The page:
One day the power plug was not fully inserted in my Dell laptop, but inserted enough for the laptop not to go to battery mode, I got this strange message at startup about unrecognized power source and I noticed the serious performance hit.
ThrottleStop.exe – Systemfehler
Das Programm kann nicht gestartet werden, da mfc120u.dll auf dem Computer fehlt. Installieren Sie das Programm erneut, um das Problem zu beheben.
ThrottleStop.exe – Systemfehler
Das Programm kann nicht gestartet werden, da MSVCR120.dll auf dem Computer fehlt. Installieren Sie das Programm erneut, um das Problem zu beheben.
Wish I’d know about this a year ago.
My alienware laptop was throttled to 780 MHz! if I didn’t use the correct adapter which is either 180W or 240W and has to be made by Alienware. A 100W dell adapter or a 240W generic both throttled and neither would charge the battery.
Needless to say, performance was terrible at 1/4 the proper speed and I’m pretty sure battery life was reduced, now on the third battery in two years. First replaced on site for free (why??$$) third by me.
The only mention dell makes is some generic “Use of the improper adapter may affect performance” warning. It’s not like people don’t use laptops in different locations and may not want to carry an adapter around with them. The 240W adapter is a bit large!
We have three dell laptops and the AW is the only one that throttles, the other two are older and less powerful though. Our HP envy (junk, literally fell apart, wtf!) did the same thing, wouldn’t charge unless the adapter was HP.
Been using it for years on my laptops. Specially since i have an “u” processor (a lot of laptops have these kinds of things), that are made specially for low power usage so they throttle a lot. I can recommend the program for anyone that wants to get the most juice out of their configs.
Its developer is also highly interactive with the users which is a plus.
Using this on my old ASUS laptop for many years.
But what if you are using Linux?
With Linux, you can set the CPU speed to anything you like in the OS itself without special tools. It’s not user-friendly, though. You do something like this (you need a separate command for each CPU):
This is also handy to intentionally reduce your CPU speed if you want to do something like extend battery life.
There are also several utilities that let you do this in a more user-friendly way. You might want to check out TLP (not an endorsement, as I haven’t used it): https://linrunner.de/en/tlp/docs/tlp-linux-advanced-power-management.html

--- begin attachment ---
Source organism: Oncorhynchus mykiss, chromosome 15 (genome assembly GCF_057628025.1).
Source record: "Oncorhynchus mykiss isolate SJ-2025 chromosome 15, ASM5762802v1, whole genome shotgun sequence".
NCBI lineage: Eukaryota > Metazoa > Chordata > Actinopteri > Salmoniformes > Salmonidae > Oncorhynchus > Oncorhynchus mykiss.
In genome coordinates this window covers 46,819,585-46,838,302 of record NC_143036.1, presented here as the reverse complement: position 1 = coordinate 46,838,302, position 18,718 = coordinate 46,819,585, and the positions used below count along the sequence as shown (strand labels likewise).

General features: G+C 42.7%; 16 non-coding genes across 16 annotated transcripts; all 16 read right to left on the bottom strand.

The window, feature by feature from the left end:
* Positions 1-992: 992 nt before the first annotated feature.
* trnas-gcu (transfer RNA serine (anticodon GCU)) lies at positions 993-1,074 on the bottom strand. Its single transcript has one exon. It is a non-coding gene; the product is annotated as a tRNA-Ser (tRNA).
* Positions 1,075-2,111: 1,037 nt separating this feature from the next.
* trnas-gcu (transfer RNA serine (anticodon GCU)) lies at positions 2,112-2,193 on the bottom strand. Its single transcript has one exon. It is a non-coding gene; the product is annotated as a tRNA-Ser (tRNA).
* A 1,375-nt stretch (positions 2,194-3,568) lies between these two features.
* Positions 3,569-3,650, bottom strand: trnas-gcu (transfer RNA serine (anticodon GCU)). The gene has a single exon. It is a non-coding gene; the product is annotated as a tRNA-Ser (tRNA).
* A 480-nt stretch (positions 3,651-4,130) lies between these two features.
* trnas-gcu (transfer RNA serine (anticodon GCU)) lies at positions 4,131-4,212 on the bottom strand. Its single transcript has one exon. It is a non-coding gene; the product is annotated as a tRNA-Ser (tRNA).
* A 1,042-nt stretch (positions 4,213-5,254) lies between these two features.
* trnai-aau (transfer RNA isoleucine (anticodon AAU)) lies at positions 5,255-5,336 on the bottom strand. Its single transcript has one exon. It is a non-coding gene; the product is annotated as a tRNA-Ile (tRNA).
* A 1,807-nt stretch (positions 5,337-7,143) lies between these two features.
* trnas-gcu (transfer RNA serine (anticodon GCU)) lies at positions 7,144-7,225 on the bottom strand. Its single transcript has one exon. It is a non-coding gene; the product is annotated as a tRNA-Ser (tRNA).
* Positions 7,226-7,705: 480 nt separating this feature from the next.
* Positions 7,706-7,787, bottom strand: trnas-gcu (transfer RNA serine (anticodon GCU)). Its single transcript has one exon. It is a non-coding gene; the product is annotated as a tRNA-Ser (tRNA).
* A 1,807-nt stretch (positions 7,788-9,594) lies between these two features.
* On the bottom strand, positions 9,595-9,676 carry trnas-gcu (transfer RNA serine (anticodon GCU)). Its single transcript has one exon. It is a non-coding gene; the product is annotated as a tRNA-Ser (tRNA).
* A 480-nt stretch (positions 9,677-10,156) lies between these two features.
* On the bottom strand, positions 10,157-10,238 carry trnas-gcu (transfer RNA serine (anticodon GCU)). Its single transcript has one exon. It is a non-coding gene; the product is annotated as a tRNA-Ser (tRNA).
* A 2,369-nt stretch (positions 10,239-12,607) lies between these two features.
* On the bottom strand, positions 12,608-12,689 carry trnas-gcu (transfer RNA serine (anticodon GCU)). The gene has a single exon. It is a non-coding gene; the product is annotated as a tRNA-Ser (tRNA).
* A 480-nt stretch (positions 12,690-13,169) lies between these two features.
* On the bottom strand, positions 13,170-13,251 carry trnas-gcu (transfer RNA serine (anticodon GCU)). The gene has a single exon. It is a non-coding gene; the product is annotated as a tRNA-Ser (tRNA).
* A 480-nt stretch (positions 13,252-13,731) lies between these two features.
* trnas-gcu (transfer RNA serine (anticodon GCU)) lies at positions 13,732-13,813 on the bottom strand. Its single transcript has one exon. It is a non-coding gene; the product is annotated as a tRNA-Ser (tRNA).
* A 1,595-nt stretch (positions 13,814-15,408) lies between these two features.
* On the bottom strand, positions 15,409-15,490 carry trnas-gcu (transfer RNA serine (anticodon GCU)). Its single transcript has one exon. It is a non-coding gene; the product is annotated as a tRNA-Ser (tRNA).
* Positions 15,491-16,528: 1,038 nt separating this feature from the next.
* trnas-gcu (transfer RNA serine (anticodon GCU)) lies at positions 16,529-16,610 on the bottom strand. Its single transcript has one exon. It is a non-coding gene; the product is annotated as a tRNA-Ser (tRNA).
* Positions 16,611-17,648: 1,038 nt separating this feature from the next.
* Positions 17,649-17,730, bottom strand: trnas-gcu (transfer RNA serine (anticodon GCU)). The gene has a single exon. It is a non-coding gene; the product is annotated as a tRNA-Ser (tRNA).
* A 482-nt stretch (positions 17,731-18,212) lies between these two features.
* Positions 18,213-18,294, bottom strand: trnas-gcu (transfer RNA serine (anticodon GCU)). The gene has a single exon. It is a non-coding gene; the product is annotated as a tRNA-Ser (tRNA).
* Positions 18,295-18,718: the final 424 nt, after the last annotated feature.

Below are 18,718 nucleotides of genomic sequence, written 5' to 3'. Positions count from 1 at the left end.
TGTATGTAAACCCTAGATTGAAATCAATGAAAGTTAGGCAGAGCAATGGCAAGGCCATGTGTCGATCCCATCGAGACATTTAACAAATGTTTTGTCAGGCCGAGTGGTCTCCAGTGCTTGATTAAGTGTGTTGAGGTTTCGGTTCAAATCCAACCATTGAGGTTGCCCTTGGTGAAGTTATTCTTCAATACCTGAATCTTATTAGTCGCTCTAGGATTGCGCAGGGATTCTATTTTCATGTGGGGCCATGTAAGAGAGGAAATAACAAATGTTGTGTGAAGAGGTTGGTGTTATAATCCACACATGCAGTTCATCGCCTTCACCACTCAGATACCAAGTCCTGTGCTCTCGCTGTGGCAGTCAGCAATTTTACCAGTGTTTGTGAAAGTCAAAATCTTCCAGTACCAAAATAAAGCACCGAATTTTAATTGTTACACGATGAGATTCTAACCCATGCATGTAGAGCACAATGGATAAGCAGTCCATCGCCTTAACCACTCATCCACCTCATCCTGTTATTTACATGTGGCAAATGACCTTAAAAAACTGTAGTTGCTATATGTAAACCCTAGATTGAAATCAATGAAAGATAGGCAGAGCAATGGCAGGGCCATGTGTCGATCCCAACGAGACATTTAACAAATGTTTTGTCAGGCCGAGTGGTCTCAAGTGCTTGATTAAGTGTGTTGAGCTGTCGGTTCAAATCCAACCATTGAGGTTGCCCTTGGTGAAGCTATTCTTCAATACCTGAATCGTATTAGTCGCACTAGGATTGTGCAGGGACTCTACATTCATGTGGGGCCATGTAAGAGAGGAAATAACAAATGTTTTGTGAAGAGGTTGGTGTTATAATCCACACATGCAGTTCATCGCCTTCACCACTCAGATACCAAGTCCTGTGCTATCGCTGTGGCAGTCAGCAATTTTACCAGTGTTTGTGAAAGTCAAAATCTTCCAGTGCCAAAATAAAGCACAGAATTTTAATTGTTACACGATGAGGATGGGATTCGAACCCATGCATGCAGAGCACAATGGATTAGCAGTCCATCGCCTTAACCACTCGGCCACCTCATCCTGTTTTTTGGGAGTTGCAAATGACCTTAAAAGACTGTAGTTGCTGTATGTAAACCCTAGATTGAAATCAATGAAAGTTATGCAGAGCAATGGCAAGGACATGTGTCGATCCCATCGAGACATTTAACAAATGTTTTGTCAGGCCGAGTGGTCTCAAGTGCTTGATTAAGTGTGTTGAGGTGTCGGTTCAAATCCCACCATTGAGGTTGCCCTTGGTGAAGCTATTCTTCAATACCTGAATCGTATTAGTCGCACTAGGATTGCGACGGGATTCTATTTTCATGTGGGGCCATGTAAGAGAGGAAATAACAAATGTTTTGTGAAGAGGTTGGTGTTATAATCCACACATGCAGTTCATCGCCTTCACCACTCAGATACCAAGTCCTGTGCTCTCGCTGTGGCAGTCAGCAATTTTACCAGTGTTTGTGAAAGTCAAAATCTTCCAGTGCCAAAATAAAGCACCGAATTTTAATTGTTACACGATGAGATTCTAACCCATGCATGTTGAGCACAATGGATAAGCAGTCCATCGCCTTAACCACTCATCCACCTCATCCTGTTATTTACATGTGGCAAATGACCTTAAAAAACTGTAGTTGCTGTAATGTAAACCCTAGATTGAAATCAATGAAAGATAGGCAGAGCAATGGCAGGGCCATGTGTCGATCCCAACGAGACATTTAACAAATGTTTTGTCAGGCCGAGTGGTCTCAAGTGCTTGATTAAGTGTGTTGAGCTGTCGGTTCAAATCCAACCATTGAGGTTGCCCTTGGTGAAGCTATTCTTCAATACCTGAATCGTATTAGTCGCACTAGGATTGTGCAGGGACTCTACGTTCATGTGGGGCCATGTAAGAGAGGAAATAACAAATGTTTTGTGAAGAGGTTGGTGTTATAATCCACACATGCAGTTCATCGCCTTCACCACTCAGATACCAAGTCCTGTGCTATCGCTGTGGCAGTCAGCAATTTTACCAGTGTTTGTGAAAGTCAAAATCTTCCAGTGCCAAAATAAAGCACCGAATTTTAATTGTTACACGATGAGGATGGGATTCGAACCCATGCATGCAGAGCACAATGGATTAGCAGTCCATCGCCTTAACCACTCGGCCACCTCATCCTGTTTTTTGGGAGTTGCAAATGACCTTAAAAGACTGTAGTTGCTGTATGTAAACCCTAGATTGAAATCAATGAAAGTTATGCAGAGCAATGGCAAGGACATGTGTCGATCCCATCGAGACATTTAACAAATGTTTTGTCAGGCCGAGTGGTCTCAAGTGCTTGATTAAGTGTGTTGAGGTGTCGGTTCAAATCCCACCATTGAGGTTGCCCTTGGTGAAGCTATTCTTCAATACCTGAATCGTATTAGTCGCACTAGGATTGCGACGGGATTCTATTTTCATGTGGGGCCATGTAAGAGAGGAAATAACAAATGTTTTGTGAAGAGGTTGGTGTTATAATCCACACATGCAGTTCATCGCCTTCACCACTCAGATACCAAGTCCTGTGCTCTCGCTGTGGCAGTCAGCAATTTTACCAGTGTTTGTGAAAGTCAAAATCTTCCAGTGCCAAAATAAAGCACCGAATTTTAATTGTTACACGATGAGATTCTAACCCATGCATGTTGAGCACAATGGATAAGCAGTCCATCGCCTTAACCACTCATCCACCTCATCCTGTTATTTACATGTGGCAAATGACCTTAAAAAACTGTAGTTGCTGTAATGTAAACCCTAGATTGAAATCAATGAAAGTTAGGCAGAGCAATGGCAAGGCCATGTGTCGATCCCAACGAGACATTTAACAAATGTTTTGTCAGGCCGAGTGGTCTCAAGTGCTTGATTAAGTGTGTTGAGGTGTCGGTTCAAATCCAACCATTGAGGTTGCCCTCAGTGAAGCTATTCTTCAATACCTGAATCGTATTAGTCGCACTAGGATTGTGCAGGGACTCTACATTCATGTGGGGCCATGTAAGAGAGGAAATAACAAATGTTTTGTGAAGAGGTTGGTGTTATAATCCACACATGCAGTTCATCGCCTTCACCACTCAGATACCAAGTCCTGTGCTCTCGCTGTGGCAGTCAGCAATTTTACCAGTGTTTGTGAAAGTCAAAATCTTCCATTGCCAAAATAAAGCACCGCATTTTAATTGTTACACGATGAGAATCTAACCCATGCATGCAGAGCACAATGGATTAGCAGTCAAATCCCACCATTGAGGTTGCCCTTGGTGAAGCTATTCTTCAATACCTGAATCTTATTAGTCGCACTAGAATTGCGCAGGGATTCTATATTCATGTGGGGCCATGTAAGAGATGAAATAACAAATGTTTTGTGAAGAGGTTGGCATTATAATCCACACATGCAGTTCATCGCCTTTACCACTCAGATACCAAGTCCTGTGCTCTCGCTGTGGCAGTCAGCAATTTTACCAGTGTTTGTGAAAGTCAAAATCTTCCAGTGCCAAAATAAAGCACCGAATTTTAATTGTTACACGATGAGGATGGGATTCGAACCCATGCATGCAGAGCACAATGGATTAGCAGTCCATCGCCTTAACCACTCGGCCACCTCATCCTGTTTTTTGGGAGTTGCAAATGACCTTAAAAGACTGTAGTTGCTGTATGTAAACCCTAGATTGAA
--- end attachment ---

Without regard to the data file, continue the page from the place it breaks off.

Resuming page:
If you use KDE, I think I remember there being a plugin that lets you handle these settings through the settings panel, too.
I didn’t know this! Is there any warning popping up on desktop saying “You using non-proper adapter”?
I don’t think so — when I’ve encountered this, the warning happened on bootup before the OS started loading.
Awesome program, thanks for the refresh !
What’s so special about Dell-branded power supplies? Is it the same magic that makes genuine HP toner cartridges cost four or five times as much as well-made generic cartridges? Just curious.
Modern power supplies provide operating information to the system they’re plugged into, including the make/model of the power supply.
@John Fenderson: And that may well be a legitimate and useful function, even for a laptop AC/DC converter, but throttling the CPU if an electrically compatible power brick from a competing supplier is used raises consumer-protection and antitrust questions, particularly if the tie-in is not conspicuously disclosed before the laptop is purchased.
Oh, I agree wholeheartedly. I can’t think of a legitimate technical reason for this behavior, and this looks like nothing but a naked attempt at vendor lock-in to me.
Latest version has DLL problems on Win 10 64bit, version 8.50 works.
Fot the latest version you’ll need to install both x86 and x64 Visual C++ components on your Windows 10 x64 machine.
Visual C++ Redistributable Packages for Visual Studio 2013 – http://www.microsoft.com/en-us/download/details.aspx?id=40784